Bargain Hunter wrote:After some reflection I decided my original criteria for choosing a place to buy a property in Chile was too strict. My new criteria is:
-The city must be live-able and not be a shit-hole.
-The city must have good-term capital growth (land price appreciation) potential
-The property/city must have strong rental market demand.
-The property/city must be relatively liquid (able to sell within less than 6 months at fair market value)
-The property must be a house or a block of empty land (no apartments)
-The budget including transaction costs is $110,000 USD
Given the revised, less strict criteria, where should I be looking at?
That's less restrictive..............good luck
Except that the other conditions, will make the "-The budget including transaction costs is $110,000 USD" (70 million pesos, mas o menos), hard to do; generally if it ticks the other boxes, the prices are already on the move.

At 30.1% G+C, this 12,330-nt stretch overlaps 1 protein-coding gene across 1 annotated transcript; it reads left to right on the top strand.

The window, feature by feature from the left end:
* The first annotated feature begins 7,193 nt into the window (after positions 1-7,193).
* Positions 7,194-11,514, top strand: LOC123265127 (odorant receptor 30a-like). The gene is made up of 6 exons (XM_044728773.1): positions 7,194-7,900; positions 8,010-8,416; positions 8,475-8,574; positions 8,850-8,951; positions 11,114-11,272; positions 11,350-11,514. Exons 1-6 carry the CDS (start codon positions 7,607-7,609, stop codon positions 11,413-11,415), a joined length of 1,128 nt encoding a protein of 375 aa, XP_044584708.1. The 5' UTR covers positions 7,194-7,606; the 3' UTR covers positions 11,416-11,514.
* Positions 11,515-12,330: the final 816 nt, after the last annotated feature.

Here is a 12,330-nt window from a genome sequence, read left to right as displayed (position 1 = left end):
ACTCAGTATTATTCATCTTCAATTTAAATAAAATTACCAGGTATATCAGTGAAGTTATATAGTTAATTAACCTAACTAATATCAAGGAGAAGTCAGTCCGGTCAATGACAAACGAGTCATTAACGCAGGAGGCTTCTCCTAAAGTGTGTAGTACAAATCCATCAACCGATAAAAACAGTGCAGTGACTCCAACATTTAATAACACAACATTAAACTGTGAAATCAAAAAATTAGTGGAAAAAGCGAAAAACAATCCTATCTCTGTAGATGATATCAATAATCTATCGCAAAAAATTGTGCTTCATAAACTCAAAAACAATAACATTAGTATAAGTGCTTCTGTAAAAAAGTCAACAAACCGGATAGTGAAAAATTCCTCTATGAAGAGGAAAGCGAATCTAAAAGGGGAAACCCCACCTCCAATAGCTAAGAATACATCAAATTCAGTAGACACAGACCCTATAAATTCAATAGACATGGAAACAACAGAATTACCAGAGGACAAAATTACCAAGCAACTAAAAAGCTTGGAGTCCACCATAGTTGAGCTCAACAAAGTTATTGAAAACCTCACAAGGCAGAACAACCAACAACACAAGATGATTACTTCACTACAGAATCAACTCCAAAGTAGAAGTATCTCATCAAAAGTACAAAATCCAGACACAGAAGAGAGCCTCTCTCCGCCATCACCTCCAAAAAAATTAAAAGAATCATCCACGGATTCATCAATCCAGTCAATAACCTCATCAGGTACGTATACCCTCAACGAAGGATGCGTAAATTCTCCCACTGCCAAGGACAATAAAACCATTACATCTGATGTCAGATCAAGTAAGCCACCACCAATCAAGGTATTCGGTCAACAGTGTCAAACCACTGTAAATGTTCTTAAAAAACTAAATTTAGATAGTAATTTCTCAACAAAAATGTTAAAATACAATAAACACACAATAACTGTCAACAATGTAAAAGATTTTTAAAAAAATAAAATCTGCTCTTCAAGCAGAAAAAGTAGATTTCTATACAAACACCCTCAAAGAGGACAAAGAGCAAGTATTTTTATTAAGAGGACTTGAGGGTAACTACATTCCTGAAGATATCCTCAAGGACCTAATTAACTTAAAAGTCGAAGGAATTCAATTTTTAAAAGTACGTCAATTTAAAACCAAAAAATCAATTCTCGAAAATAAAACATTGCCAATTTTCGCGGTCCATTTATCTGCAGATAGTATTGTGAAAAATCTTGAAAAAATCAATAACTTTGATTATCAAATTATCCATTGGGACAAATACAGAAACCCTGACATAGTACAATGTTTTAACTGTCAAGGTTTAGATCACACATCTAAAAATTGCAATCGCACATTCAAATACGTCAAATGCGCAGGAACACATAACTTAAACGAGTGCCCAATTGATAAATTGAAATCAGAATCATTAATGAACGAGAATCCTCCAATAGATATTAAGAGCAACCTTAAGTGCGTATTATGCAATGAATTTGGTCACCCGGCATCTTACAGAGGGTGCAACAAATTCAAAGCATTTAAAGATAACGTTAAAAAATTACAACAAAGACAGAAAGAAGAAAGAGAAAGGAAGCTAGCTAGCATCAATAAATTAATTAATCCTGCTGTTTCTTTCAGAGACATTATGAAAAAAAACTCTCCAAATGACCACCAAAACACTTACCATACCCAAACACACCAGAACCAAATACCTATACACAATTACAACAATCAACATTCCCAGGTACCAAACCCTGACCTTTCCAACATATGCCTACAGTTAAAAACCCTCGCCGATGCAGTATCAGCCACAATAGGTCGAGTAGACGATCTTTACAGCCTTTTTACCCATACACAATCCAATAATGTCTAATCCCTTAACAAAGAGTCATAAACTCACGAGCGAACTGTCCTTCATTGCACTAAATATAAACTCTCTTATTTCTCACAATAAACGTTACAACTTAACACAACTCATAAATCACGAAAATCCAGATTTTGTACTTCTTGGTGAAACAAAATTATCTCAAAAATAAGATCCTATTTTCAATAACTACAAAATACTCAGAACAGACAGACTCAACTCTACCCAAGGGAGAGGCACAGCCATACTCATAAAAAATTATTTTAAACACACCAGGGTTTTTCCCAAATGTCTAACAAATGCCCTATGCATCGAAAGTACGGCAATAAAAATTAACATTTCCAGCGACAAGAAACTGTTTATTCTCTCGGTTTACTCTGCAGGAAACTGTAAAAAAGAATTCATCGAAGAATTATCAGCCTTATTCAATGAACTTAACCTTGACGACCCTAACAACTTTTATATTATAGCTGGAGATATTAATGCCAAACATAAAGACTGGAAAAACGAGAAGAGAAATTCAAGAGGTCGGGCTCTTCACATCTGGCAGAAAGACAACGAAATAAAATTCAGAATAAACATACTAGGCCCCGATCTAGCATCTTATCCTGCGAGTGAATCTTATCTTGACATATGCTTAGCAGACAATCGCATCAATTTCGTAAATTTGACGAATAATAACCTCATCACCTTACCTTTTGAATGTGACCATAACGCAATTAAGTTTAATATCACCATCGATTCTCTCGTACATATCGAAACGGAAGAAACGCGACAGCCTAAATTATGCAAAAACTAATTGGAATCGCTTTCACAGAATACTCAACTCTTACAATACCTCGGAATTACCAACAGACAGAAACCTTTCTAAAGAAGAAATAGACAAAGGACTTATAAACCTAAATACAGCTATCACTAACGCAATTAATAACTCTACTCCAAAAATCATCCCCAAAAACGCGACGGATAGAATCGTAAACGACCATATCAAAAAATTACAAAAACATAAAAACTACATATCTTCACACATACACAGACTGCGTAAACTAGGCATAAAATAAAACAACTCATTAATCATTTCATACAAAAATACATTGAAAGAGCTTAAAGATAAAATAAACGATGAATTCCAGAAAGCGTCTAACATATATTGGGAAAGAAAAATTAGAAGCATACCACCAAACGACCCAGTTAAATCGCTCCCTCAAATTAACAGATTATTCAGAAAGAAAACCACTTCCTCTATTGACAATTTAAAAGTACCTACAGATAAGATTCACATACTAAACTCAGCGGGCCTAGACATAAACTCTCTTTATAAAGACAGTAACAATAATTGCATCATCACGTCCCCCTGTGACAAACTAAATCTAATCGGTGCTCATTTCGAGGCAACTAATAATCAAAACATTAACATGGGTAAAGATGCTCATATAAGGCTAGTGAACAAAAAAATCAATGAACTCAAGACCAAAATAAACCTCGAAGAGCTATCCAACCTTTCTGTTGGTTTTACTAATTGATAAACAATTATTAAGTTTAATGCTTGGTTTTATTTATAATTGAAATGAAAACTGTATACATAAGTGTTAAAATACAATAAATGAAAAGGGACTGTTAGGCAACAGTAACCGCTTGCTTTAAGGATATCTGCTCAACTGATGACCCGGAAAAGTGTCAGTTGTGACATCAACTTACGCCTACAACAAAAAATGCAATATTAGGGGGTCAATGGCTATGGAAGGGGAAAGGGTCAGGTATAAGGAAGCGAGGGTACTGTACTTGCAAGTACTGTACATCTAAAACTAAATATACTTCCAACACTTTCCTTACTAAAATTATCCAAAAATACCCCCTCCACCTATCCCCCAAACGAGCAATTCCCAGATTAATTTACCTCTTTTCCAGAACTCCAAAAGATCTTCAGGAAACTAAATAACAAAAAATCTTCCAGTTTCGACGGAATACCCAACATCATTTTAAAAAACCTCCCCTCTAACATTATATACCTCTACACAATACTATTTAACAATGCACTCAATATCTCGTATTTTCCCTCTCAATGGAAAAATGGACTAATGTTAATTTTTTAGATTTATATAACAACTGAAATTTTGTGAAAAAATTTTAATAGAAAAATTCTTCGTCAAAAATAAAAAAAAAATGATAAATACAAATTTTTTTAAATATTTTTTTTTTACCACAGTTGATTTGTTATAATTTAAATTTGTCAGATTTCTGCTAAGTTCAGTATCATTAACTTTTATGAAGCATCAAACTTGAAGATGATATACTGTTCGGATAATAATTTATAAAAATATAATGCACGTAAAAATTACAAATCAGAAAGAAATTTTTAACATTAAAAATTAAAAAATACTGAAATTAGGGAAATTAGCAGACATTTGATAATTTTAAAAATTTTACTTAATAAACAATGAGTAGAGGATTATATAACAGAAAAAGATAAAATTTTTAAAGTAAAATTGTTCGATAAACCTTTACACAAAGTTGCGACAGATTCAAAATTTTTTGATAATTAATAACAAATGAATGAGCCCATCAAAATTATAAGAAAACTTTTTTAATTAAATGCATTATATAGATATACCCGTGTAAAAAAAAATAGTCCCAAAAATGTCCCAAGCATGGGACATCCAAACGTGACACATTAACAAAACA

Put that in perspective, I just watched an auction the other day of a house in Puerto Varas (example of town that meets all your other criteria, and we can even call the lake kind of warm sometimes), and not even very nice house, the minimum was 32 million and sold at 117 million pesos with about 20 active bidders in around 2-3 mins. That was an auction with dozens of other properties on the same day, located all over the country. It was definitely liquid.
So, 70 million might get you some land in a high-demand locations, but a house might be difficult. Often, even 70 million will not get your foot in the door (literally) to any thing sort of prime now. It is what the secondary properties are going for (e.g. a few km away, rather than beach-front). which is not always a bad thing, direct on the water is sometimes over-rated. That is where you find the bugs, the rats, the tourist. Better to save some money, and buy a view a little further away. Let someone else over pay for the annoying rats and even more annoying tourist near the water.